Taking it in turns to conduct we performed our tracks in the final session. Each sound had it’s own symbol and was painted onto a huge graphical score with a key. Check out the video below…
To accompany the miniature theatre show of ‘The Icebook’ (worlds first projection mapped pop up book and part of the Big Imaginations childrens theatre festival) I ran a Big Draw workshop for audience members who had watched the show. The show itself is a magical experience using paper, light and projections. I wanted to reflect the aesthetics of the show and run a fun and engaging workshop for adults and children alike.
In the session we created our own miniature ice books using layers of tracing paper to build up a sequence of hand drawn images that were visible through each turn of the page. On completion the layers were stitched together with silver thread and either taken home (most people did this) or suspended on a coat hanger installation in our Cafe space.
I encouraged the use of a variety of different drawing tools including charcoal, pens and felt tips, and this coupled with the variety if papers meant that the ice books were highly individual and each took on its own distinct character
With the drawings themselves, we wanted them to reflect on the themes of the play (fantasy, princesses, discovery and scary woods). Participants could draw what ever they liked in their icebooks or choose from templates or prompt questions and activities. We encouraged memory drawing (always a brilliant and surprising exercise) through asking people to draw what they remembered from the show, or how you may change the ending. The templates and prompt layers also served as visual evaluation material for the show by asking people to draw their face after the show or draw/write 3 words or feelings about the show.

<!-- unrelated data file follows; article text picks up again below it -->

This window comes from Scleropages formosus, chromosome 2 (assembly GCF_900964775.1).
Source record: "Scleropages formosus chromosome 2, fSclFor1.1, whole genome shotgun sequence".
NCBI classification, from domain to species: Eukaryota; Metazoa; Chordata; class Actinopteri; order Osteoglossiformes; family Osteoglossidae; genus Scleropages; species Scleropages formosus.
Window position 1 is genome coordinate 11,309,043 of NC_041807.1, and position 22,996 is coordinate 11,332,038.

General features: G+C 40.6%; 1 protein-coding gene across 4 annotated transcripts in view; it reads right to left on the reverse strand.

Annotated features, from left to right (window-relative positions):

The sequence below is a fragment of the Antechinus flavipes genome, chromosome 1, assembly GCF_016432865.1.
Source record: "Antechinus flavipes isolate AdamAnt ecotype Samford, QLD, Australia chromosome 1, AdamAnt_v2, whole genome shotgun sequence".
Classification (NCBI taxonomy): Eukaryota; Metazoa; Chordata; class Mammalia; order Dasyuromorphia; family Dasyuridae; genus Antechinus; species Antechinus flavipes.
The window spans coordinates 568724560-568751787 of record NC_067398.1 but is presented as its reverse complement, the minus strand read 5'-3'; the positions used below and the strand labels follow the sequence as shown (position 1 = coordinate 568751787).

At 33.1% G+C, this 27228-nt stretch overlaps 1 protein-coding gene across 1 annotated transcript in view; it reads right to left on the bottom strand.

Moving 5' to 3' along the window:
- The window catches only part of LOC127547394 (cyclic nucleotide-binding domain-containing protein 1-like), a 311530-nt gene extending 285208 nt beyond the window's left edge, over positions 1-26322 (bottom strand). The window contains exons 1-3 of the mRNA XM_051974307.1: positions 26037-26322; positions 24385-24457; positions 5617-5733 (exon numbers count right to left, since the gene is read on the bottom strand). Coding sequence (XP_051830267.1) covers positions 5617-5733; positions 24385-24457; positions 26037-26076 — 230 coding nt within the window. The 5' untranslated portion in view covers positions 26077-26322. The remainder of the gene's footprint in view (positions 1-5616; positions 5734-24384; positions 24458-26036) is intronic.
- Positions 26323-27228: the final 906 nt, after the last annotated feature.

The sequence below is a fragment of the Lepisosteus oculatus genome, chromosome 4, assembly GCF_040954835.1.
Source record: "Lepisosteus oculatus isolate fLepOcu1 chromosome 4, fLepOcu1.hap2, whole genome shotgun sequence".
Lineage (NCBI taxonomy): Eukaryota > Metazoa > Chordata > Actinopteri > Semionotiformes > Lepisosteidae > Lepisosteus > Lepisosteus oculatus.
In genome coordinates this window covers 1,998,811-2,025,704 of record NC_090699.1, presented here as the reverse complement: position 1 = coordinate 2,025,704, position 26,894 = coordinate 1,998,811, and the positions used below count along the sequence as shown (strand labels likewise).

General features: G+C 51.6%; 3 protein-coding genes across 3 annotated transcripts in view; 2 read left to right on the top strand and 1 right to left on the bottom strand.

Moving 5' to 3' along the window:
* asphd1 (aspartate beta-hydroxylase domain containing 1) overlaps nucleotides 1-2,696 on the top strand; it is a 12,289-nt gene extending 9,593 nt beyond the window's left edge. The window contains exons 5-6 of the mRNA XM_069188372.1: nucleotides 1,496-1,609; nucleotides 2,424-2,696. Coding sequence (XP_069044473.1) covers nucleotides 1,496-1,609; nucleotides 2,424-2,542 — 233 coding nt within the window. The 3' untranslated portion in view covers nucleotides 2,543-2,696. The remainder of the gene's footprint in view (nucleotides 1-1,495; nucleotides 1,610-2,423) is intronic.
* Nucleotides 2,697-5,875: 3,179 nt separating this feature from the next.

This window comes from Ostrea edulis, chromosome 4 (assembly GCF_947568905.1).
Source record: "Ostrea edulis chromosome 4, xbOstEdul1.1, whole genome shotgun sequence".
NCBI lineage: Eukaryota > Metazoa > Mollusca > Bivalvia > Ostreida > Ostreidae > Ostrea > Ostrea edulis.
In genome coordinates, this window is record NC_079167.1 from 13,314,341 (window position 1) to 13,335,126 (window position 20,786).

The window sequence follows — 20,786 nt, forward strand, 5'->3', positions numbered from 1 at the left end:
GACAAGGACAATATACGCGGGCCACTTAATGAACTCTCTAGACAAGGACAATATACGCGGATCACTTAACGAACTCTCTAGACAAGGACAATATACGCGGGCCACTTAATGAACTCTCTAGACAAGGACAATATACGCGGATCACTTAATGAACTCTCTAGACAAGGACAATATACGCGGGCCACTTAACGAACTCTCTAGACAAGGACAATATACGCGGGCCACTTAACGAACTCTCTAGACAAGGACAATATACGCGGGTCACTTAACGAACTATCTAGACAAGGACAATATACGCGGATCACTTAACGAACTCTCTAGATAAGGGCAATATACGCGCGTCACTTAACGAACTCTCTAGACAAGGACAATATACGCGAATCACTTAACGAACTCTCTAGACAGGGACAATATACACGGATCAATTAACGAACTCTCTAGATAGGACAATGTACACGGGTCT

The responses turned out to be quite abstract and it was so interesting to see peoples reflections, Over the course of the day (there were 8 showings of the play) the installation grew and grew. The children particularly like organising the layers of their books, organising their reflections and images into the ‘right’ order. Stitching the books on the sewing machine and hanging them up added a little bit of drama for them. it was a really fun and relaxing day and we had some great discussions round the tables too! Here are some images from the workshops…
To find out more about The Ice Book show, visit the Ice Book website.